Ageing and ill parents - coping and support


#1

I’m 46, my dad is 62. He has always been the most dynamic man, the life of every party, and I’ve never EVER met anyone who didn’t just love him. Even my husband’s co-workers will ask me to say hello to him and ask how he’s doing.

Well - life has changed dramatically for us this year. My step-mother has stage 3c ovarian cancer, and is undergoing chemo treatments to save her life. My father has horrific anxiety disorder that is usually under control, but has reared its ugly head in such a bad way. They are not able to support each other though their trials right now, and some other family garbage makes it even more difficult.

It’s so hard to see my dear daddy a shell of himself. The laughter is gone, his awesome smile and love for life is gone. He is suddenly so needy, so scared, and so alone. I am his only child, and his step-daughter is just not available right now (don’t want to go there for the fear of not being charitable :cool: ).

What are others doing to cope with ageing parents? I pray nearly constantly, so that is not lacking in my life.

God bless,
~Liza


#2

So sorry for your sorrows and trials. I can relate to your situation with your dad because we lost my dad to Alzheimer’s in 2006. Watching that decline was so hearbreaking. Fortunately my mom was then and still is in good health so we weren’t dealing with the kinds of issues you are now.

Every family has issues - But when it comes to caring for parnets hopefully these can be put aside and everyone pull together. If not - well then “the cream rises to the surface”.

Do you live nearby? Can you physically be of help?
It’s a great thing to be able to actually get in and help in a very tangible way.

Don’t have a lot else to offer right now. Keep Praying for God’s will and the strength and grace to accept it.

Peace
James


#3

[quote="lizaanne, post:1, topic:242420"]
I'm 46, my dad is 62. He has always been the most dynamic man, the life of every party, and I've never EVER met anyone who didn't just love him. Even my husband's co-workers will ask me to say hello to him and ask how he's doing.

Well - life has changed dramatically for us this year. My step-mother has stage 3c ovarian cancer, and is undergoing chemo treatments to save her life. My father has horrific anxiety disorder that is usually under control, but has reared its ugly head in such a bad way. They are not able to support each other though their trials right now, and some other family garbage makes it even more difficult.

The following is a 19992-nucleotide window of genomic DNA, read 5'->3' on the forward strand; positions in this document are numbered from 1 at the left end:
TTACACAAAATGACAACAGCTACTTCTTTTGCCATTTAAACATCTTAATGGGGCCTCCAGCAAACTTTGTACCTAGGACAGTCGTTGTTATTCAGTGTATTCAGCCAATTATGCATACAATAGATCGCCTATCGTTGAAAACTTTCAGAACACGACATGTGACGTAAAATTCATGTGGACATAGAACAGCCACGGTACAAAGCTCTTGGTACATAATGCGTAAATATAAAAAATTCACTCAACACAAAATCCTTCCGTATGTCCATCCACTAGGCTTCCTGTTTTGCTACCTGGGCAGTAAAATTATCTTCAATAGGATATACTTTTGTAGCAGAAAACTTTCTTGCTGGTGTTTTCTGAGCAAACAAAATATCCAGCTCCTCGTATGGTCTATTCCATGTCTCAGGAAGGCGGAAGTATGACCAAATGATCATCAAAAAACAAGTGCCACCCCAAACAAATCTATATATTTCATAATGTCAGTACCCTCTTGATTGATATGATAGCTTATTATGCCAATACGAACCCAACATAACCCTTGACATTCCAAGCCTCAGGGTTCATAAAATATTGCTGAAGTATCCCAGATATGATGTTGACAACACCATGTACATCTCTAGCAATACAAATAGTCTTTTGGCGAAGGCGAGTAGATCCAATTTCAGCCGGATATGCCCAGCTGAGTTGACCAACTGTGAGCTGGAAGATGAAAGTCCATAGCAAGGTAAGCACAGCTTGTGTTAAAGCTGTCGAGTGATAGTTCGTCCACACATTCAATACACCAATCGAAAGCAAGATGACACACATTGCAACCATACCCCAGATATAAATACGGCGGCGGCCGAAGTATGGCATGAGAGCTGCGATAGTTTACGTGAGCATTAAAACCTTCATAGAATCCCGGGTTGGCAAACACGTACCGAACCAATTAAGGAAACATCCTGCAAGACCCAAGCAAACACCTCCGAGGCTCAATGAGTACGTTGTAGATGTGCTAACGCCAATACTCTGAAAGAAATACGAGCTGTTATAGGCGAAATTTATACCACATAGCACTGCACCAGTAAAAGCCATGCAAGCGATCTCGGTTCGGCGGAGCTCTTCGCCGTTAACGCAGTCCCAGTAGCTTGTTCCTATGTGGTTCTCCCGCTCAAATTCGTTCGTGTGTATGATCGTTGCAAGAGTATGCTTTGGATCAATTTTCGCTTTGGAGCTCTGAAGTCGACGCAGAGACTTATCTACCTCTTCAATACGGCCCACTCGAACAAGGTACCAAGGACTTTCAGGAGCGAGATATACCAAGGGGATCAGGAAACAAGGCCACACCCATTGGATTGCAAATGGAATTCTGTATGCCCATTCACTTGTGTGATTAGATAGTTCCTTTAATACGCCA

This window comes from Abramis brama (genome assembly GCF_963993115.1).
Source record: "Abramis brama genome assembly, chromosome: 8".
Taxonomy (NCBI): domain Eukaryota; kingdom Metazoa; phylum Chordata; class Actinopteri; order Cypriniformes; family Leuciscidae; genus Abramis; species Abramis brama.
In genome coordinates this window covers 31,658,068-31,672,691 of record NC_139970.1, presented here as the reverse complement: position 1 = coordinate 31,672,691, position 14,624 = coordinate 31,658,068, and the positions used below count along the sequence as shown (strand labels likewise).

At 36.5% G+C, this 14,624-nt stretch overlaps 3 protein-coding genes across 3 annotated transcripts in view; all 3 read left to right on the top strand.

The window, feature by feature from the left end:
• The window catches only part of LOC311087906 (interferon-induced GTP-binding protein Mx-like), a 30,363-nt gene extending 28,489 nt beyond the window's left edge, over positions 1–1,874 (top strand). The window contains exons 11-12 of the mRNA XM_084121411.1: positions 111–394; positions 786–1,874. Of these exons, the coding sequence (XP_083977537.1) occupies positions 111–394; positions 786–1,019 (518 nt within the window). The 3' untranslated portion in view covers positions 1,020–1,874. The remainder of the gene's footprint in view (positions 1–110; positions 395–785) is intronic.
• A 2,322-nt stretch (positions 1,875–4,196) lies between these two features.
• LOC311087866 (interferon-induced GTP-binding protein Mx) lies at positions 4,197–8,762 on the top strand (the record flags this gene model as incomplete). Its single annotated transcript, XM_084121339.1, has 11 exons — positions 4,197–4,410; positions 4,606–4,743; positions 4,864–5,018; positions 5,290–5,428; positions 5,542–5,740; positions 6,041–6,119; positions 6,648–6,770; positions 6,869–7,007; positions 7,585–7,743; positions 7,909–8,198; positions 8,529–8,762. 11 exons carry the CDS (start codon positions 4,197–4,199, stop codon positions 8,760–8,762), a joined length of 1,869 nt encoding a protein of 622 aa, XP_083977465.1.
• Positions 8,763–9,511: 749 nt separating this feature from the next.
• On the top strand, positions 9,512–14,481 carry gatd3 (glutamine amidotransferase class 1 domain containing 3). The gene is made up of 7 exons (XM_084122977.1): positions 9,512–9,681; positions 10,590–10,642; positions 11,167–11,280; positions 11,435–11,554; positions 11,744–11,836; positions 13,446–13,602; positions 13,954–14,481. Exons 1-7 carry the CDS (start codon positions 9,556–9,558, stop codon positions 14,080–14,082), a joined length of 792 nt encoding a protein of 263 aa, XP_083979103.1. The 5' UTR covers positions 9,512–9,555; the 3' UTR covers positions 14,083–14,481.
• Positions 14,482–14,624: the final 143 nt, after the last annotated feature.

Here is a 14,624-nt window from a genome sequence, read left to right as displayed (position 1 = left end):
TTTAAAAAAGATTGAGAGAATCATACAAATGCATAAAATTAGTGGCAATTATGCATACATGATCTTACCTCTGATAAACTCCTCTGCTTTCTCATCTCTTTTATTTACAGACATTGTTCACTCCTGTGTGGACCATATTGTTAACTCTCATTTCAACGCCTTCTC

It's so hard to see my dear daddy a shell of himself. The laughter is gone, his awesome smile and love for life is gone. He is suddenly so needy, so scared, and so alone. I am his only child, and his step-daughter is just not available right now (don't want to go there for the fear of not being charitable :cool: ).

What are others doing to cope with ageing parents? I pray nearly constantly, so that is not lacking in my life.

God bless,
~Liza

[/quote]

First, I am so sorry you are facing this. It's really, really hard to watch once-vital parents age and become increasingly dependent. It's even more difficult if there isn't a solid family support system in place, for whatever reason.

If it's any consolation at all, you're not alone. My husband and I know three women right now who are caring for one or both of their parents, and I don't envy them in the least. I'm sure a Google search will reveal blogs a-plenty maintained by folks our age (I'm 51) who are caring for their parents. It wouldn't surprise me if there isn't a forum like CAF for children/younger relatives/caregivers to converse for advice, support, and commiseration.

As far as your father's anxiety, a doctor's visit might be in order. He's in crisis, obviously, and his physician might be able to recommend a course of treatment to help get his anxiety under control so that he's better able to deal with the (potential) loss of his wife as well as be able to be a better support to her. It doesn't have to be anything permanent, just something to get him past all of this.

As much as you're able to, you might think about how you can be a barrier between your step-mother and your dad, and the "other family garbage." I don't know how you would do this exactly as you didn't (and nor should you feel the need to) provide details, but that's just something to think about. If you're able to shield them from extraneous family drama they might be able to better focus on each other.